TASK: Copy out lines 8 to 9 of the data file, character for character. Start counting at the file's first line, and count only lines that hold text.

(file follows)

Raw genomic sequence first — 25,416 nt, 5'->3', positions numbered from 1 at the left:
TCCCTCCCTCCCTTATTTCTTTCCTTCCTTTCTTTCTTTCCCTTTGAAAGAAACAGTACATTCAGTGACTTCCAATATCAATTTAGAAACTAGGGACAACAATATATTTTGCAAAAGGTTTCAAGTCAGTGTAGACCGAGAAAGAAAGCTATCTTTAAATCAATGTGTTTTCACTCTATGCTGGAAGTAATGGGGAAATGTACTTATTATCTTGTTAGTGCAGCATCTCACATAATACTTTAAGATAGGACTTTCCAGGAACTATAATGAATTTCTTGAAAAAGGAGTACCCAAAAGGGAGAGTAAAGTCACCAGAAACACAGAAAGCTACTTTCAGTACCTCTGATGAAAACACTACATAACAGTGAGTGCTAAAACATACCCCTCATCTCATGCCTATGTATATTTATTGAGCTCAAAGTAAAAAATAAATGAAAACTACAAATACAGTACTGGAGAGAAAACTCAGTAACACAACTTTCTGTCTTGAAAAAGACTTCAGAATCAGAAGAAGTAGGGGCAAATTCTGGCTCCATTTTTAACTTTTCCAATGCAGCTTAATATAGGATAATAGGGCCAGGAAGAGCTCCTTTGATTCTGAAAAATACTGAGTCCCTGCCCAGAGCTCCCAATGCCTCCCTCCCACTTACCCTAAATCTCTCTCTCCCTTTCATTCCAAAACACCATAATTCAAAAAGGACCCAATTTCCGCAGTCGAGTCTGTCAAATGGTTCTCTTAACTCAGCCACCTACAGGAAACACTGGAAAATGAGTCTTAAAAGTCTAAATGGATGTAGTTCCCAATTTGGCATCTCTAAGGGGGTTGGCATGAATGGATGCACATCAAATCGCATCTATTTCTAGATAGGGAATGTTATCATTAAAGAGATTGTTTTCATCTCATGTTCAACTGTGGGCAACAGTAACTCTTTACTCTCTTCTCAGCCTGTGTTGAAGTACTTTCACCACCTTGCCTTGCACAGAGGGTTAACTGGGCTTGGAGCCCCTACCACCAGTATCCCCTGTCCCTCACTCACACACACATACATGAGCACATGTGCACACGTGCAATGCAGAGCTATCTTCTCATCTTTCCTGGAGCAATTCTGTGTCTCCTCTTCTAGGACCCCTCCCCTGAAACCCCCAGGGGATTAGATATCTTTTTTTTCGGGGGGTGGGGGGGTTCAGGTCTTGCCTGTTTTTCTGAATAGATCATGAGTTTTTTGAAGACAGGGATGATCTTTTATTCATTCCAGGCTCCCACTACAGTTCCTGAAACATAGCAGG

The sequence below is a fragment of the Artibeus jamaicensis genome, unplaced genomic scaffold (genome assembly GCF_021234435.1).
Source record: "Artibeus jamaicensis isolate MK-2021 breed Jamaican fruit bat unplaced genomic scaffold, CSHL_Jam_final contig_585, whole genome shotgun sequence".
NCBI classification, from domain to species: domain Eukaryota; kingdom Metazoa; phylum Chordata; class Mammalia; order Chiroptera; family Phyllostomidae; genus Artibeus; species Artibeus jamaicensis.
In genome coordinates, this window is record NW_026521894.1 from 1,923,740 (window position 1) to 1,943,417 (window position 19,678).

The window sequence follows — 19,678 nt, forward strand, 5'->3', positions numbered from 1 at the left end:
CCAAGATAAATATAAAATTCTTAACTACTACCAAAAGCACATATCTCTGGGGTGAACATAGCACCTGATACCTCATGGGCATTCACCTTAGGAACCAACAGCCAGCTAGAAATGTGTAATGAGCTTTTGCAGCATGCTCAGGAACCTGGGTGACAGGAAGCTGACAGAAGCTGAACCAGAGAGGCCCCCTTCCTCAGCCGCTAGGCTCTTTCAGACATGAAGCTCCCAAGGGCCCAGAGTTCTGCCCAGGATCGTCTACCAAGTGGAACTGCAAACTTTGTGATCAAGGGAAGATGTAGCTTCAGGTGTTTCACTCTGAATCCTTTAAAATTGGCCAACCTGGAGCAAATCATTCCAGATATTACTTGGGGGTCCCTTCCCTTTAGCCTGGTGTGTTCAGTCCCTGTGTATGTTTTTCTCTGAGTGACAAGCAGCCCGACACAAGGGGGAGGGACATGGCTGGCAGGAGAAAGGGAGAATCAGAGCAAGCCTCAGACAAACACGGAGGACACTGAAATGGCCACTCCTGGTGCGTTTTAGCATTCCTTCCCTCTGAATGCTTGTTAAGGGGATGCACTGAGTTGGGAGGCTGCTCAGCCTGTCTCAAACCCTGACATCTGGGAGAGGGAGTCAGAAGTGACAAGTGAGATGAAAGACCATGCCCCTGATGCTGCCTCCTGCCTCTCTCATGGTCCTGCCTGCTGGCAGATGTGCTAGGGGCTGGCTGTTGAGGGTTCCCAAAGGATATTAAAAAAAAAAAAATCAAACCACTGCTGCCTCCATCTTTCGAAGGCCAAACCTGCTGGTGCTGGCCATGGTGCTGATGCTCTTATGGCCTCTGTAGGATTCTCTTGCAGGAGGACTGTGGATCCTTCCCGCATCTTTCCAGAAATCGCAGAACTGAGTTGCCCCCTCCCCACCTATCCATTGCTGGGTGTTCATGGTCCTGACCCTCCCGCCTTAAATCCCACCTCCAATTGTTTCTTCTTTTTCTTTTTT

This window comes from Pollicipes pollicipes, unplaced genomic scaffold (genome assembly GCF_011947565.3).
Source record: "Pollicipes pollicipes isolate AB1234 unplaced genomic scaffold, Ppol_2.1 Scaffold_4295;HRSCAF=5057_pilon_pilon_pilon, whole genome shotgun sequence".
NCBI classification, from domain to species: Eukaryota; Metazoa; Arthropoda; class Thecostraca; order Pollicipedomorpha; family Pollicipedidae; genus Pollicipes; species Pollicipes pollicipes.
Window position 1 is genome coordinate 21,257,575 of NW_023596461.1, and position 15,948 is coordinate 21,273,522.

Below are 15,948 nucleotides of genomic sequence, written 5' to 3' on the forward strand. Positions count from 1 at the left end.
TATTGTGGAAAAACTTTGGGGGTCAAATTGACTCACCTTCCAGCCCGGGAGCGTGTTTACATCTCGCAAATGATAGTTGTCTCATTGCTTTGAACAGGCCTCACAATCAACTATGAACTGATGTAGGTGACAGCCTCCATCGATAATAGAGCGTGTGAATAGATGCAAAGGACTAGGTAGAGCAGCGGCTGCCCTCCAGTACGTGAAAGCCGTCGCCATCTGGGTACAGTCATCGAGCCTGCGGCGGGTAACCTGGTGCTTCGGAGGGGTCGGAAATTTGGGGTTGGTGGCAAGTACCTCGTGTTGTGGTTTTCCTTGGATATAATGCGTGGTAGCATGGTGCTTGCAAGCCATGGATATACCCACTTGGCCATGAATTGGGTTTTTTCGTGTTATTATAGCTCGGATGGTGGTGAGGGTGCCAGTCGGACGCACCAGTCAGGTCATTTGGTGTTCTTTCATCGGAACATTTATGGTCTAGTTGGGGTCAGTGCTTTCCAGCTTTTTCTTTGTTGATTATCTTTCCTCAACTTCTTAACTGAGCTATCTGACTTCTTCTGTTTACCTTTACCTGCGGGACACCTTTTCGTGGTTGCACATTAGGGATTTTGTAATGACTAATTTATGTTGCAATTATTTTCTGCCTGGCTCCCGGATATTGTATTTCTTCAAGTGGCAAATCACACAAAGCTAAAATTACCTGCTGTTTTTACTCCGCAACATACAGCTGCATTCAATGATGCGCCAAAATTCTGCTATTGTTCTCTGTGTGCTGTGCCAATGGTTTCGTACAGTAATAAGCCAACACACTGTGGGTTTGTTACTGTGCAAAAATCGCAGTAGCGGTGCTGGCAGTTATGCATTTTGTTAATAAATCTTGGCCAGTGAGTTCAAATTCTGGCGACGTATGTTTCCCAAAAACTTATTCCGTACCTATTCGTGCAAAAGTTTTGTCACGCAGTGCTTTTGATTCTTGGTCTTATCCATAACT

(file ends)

CCAAGATAAATATAAAATTCTTAACTACTACCAAAAGCACATATCTCTGGGGTGAACATAGCACCTGATACCTCATGGGCATTCACCTTAGGAACCAACAGCCAGCTAGAAATGTGTAATGAGCTTTTGCAGCATGCTCAGGAACCTGGGTGACAGGAAGCTGACAGAAGCTGAACCAGAGAGGCCCCCTTCCTCAGCCGCTAGGCTCTTTCAGACATGAAGCTCCCAAGGGCCCAGAGTTCTGCCCAGGATCGTCTACCAAGTGGAACTGCAAACTTTGTGATCAAGGGAAGATGTAGCTTCAGGTGTTTCACTCTGAATCCTTTAAAATTGGCCAACCTGGAGCAAATCATTCCAGATATTACTTGGGGGTCCCTTCCCTTTAGCCTGGTGTGTTCAGTCCCTGTGTATGTTTTTCTCTGAGTGACAAGCAGCCCGACACAAGGGGGAGGGACATGGCTGGCAGGAGAAAGGGAGAATCAGAGCAAGCCTCAGACAAACACGGAGGACACTGAAATGGCCACTCCTGGTGCGTTTTAGCATTCCTTCCCTCTGAATGCTTGTTAAGGGGATGCACTGAGTTGGGAGGCTGCTCAGCCTGTCTCAAACCCTGACATCTGGGAGAGGGAGTCAGAAGTGACAAGTGAGATGAAAGACCATGCCCCTGATGCTGCCTCCTGCCTCTCTCATGGTCCTGCCTGCTGGCAGATGTGCTAGGGGCTGGCTGTTGAGGGTTCCCAAAGGATATTAAAAAAAAAAAAATCAAACCACTGCTGCCTCCATCTTTCGAAGGCCAAACCTGCTGGTGCTGGCCATGGTGCTGATGCTCTTATGGCCTCTGTAGGATTCTCTTGCAGGAGGACTGTGGATCCTTCCCGCATCTTTCCAGAAATCGCAGAACTGAGTTGCCCCCTCCCCACCTATCCATTGCTGGGTGTTCATGGTCCTGACCCTCCCGCCTTAAATCCCACCTCCAATTGTTTCTTCTTTTTCTTTTTT

This window comes from Pollicipes pollicipes, unplaced genomic scaffold (genome assembly GCF_011947565.3).